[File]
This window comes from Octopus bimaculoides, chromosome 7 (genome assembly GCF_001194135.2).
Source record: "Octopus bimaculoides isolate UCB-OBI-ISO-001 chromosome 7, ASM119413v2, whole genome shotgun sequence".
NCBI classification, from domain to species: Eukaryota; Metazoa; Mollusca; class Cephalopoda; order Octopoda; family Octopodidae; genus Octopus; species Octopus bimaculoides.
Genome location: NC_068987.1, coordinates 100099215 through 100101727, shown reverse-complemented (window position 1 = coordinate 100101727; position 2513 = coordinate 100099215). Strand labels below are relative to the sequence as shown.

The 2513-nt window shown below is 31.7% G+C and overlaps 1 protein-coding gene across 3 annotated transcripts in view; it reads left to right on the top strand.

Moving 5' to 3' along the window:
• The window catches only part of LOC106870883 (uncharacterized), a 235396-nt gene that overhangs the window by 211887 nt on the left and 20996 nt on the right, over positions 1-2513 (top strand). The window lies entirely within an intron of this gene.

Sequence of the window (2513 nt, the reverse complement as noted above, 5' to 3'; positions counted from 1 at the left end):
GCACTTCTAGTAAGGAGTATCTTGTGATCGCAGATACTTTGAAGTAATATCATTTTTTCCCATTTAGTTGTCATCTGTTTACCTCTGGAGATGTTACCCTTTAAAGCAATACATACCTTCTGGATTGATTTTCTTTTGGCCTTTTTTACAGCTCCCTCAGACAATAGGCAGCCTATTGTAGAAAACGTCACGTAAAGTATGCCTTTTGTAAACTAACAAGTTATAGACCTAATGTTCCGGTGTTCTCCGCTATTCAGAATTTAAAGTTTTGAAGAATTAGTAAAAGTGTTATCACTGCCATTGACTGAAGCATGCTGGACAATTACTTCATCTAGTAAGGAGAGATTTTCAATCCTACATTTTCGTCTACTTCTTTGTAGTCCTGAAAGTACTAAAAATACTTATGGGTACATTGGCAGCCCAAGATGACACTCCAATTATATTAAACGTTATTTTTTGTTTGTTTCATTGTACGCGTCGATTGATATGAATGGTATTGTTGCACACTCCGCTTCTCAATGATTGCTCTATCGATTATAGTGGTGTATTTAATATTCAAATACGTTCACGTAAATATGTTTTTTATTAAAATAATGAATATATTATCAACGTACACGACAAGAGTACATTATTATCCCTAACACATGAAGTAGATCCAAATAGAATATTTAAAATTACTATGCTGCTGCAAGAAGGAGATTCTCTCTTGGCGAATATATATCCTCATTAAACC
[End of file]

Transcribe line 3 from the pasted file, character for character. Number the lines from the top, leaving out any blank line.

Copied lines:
NCBI classification, from domain to species: Eukaryota; Metazoa; Mollusca; class Cephalopoda; order Octopoda; family Octopodidae; genus Octopus; species Octopus bimaculoides.